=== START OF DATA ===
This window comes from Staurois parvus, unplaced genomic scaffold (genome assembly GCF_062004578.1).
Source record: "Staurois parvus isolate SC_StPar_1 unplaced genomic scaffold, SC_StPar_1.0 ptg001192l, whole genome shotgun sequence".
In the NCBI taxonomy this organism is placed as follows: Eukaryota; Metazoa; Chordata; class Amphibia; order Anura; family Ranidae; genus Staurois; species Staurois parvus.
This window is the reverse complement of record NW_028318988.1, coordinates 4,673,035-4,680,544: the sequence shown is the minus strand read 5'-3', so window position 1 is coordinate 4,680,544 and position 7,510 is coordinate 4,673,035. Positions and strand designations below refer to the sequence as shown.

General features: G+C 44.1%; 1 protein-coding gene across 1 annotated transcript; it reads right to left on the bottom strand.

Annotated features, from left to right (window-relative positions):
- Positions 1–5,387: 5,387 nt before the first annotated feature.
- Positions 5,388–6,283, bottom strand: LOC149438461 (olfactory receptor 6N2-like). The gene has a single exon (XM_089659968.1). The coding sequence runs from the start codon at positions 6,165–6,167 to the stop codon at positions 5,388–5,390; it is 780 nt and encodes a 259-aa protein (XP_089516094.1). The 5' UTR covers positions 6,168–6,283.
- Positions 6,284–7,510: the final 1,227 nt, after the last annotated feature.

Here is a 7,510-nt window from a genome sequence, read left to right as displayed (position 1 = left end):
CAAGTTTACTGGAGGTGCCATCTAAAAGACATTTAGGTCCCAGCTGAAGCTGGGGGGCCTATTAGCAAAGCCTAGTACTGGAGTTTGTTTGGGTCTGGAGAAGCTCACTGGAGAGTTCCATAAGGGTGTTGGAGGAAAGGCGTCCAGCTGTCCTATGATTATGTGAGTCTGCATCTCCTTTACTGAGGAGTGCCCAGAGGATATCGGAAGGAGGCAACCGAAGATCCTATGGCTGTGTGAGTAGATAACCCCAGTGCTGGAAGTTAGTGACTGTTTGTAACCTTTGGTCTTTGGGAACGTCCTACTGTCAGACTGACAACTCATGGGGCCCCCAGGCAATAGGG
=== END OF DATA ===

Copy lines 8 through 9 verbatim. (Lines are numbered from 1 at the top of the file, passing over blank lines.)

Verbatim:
- Positions 5,388–6,283, bottom strand: LOC149438461 (olfactory receptor 6N2-like). The gene has a single exon (XM_089659968.1). The coding sequence runs from the start codon at positions 6,165–6,167 to the stop codon at positions 5,388–5,390; it is 780 nt and encodes a 259-aa protein (XP_089516094.1). The 5' UTR covers positions 6,168–6,283.
- Positions 6,284–7,510: the final 1,227 nt, after the last annotated feature.